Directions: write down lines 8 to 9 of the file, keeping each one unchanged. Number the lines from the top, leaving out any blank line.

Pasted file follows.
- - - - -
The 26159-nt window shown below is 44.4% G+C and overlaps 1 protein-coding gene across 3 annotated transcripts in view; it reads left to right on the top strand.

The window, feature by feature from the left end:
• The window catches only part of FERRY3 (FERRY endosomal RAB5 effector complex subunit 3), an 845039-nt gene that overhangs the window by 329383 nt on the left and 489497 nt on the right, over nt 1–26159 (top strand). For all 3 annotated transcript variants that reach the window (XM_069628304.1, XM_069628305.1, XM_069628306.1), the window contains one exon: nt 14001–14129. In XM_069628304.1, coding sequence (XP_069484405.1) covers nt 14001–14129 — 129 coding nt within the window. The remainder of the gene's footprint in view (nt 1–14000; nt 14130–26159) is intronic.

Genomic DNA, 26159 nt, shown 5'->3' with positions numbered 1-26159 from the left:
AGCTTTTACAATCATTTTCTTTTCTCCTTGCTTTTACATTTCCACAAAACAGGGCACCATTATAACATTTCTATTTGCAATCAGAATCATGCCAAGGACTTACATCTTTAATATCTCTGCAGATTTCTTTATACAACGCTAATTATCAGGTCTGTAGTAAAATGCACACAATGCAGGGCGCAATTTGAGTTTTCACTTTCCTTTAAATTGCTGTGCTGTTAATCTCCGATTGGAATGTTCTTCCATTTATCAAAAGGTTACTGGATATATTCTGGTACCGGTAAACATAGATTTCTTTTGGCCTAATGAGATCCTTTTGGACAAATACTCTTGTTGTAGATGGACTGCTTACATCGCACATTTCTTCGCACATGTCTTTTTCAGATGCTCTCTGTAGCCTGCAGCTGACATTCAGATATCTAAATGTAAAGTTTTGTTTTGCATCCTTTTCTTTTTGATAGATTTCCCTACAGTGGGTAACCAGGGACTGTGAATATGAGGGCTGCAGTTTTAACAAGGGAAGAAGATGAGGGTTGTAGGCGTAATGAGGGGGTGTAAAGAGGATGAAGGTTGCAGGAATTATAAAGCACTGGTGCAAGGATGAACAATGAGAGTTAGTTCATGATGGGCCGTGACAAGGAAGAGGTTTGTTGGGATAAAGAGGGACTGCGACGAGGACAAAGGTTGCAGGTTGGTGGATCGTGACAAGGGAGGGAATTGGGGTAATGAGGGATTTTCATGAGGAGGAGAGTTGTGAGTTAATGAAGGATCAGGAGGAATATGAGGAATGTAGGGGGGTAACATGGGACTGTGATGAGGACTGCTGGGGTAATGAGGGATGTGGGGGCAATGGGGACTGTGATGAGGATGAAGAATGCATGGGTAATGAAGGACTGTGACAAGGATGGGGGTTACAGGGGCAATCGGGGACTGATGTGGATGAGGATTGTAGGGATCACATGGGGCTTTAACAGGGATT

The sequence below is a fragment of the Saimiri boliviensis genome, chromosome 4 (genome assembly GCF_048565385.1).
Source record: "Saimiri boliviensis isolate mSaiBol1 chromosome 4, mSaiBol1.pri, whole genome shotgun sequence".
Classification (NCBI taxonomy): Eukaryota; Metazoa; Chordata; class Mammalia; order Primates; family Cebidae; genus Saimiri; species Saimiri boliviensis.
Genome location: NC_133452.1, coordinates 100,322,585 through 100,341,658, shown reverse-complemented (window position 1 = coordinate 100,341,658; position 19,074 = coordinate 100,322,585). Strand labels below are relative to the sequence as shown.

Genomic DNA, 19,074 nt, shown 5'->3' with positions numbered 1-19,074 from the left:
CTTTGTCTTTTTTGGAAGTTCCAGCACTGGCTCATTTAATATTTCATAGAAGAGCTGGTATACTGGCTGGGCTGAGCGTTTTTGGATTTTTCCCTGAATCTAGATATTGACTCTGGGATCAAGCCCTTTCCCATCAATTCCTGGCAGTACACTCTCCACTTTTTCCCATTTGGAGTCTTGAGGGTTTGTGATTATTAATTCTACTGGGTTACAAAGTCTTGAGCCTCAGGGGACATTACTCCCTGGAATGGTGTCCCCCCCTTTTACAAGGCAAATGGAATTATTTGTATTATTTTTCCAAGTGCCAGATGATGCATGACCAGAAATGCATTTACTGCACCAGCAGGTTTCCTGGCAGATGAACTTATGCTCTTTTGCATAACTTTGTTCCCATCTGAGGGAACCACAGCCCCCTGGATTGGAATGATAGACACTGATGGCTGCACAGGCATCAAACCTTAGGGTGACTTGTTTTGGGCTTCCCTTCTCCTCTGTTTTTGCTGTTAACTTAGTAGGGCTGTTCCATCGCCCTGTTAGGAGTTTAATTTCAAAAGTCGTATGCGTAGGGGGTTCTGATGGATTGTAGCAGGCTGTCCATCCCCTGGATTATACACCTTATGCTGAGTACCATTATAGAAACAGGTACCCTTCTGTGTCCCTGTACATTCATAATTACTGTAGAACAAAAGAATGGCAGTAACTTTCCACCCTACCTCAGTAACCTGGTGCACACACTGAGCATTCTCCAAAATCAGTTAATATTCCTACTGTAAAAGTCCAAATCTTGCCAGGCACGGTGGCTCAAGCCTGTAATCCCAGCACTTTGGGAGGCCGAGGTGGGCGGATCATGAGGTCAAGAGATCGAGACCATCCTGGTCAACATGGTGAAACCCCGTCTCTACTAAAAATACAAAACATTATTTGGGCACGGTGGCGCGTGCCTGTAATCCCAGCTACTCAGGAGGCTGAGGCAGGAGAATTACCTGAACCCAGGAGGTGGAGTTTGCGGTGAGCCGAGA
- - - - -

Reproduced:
Classification (NCBI taxonomy): Eukaryota; Metazoa; Chordata; class Mammalia; order Primates; family Cebidae; genus Saimiri; species Saimiri boliviensis.
Genome location: NC_133452.1, coordinates 100,322,585 through 100,341,658, shown reverse-complemented (window position 1 = coordinate 100,341,658; position 19,074 = coordinate 100,322,585). Strand labels below are relative to the sequence as shown.